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Hispanic Heritage Month, September 15 to October 15

Seattle Academy Recognizes and Celebrates Hispanic Heritage Month

Written by Danae Howe, Assistant Head of Middle School, Equity and Inclusion, and Taylor Kanemori, Director of Equity and Inclusion

Hispanic Heritage month has stretched from September 15 to October 15.  This celebration was originally started in 1968 as a week-long recognition of Hispanic and LatinX cultures and contributions to the United States. In 1988, it was extended to its current month-long status.  

We wanted to take a moment to recognize this month and the contributions and think this recognition would be a great time to talk about how complicated terms can be when it comes to race, ethnicity, and culture. In 1988, the term ”Hispanic” was a term used to describe Spanish and Latin American descendants living in the United States and many still use the term this way today. However, many also do not, and this is important to talk about when discussing this month’s celebration. Hispanic now refers to people whose native language is Spanish and LatinX, a gender-inclusive term for Latino or Latina, is now used more commonly to reference people whose ancestry comes from Latin America. Some might identify as both and others may identify with one or the other depending on their or their ancestors' place of origin.  

The significance of the September 15 to October 15 span of time is the seven Latin American countries that celebrate their independence from their colonizers during that time, so for many, the label of “Hispanic” does not feel appropriate. Identity is complex and complicated and can shift over time. This includes one’s racial/ethnic identity as well. As people explore their identities, we find that even the language that we use might change and evolve as well. Although it can seem like these things are minor, they are very important for many people who are continuing to construct their racial and or ethnic identities after generations of trauma.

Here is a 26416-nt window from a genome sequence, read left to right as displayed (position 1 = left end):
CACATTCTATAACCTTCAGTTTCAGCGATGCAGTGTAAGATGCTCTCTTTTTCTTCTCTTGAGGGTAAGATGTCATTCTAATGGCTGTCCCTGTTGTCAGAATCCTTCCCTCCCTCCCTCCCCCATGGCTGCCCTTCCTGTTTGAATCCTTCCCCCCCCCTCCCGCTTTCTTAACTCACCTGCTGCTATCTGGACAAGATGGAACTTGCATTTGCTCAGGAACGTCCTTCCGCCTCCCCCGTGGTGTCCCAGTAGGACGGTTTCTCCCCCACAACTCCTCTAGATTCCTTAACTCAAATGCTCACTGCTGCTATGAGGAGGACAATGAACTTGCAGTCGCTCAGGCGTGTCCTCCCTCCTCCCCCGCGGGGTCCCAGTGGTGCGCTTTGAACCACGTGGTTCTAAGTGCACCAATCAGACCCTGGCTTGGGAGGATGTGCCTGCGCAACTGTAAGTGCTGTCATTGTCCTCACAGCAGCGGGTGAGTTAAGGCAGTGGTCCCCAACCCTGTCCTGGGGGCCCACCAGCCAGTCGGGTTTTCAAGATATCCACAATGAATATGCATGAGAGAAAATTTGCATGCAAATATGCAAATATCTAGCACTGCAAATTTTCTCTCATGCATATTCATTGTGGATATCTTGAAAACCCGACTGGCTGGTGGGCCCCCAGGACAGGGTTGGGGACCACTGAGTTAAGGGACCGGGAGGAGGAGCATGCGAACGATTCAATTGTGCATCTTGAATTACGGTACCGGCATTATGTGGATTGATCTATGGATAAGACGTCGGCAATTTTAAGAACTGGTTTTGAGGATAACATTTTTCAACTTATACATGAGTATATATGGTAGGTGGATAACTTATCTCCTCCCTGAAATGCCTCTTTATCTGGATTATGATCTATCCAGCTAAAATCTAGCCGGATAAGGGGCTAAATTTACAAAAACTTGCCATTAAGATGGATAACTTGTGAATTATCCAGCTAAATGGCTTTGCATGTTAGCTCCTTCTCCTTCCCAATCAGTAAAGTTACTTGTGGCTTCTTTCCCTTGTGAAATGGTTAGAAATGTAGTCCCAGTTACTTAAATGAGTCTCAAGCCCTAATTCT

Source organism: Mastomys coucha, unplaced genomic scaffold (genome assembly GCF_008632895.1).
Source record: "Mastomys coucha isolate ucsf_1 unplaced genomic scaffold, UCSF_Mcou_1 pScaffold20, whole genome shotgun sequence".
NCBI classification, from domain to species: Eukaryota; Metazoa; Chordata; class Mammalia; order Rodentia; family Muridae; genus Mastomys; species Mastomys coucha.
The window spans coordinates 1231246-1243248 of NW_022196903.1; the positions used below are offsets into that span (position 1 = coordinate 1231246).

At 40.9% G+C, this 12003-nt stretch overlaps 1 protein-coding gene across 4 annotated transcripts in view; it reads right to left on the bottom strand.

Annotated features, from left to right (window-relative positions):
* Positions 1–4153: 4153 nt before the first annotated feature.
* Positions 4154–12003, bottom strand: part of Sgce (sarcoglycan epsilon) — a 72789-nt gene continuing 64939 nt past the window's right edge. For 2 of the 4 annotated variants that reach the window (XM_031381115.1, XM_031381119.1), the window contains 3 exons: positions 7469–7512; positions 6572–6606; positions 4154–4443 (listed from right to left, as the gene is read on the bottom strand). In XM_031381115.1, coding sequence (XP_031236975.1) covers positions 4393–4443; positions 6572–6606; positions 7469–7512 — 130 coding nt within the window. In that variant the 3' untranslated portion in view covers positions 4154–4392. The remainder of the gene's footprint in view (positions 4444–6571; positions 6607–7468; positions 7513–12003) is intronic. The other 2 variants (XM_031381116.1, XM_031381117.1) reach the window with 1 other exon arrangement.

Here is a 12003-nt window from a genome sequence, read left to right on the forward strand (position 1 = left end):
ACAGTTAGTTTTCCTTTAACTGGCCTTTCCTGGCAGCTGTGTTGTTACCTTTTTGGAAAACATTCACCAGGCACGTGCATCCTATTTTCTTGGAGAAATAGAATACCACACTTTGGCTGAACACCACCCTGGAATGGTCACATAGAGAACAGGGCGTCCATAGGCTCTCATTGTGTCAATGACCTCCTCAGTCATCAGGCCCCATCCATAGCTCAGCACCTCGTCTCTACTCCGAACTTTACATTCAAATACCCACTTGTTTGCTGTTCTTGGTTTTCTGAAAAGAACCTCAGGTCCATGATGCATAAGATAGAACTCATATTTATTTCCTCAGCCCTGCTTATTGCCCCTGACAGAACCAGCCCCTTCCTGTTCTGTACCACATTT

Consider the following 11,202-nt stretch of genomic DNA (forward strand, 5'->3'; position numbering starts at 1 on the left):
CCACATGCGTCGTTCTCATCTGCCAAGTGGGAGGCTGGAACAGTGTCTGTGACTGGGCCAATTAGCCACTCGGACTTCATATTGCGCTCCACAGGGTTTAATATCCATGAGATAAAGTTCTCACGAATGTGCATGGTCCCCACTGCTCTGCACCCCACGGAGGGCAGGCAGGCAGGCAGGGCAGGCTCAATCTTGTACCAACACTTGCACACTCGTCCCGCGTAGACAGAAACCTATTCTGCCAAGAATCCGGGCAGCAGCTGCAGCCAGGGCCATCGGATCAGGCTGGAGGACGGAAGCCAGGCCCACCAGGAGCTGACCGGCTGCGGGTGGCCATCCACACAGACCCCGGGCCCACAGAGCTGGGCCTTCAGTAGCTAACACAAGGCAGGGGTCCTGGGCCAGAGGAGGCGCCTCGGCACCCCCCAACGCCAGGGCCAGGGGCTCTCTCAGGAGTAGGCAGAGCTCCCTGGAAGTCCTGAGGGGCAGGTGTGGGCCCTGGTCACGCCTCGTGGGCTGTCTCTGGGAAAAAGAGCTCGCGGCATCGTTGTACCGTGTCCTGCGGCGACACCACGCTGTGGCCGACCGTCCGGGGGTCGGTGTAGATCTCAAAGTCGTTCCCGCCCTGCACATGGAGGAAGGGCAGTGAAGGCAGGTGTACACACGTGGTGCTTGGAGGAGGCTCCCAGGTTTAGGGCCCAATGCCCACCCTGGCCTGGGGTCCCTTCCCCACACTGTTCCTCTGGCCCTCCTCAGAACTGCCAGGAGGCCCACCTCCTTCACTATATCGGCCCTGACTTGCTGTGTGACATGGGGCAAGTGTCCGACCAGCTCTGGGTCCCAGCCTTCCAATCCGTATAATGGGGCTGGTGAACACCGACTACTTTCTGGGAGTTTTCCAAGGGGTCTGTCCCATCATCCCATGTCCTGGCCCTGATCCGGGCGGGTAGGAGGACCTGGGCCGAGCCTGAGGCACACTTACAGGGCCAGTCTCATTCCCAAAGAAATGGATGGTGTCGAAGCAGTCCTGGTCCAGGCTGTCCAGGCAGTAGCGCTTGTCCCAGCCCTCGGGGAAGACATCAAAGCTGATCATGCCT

We have included some resources below that address some of the complexities mentioned above and a highlight of Rodolfo ‘Corky’ Gonzales, a Mexican American boxer, poet, organizer, and activist who lived from 1928-2005. His most known piece is “Yo Soy Jacquin” and speaks to the Chicano-Mexican American, experience. Gonzales was known before this piece but rose in fame, popularity, and importance with its publishing due to the way many fellow Chicanos related and still relate to his words.

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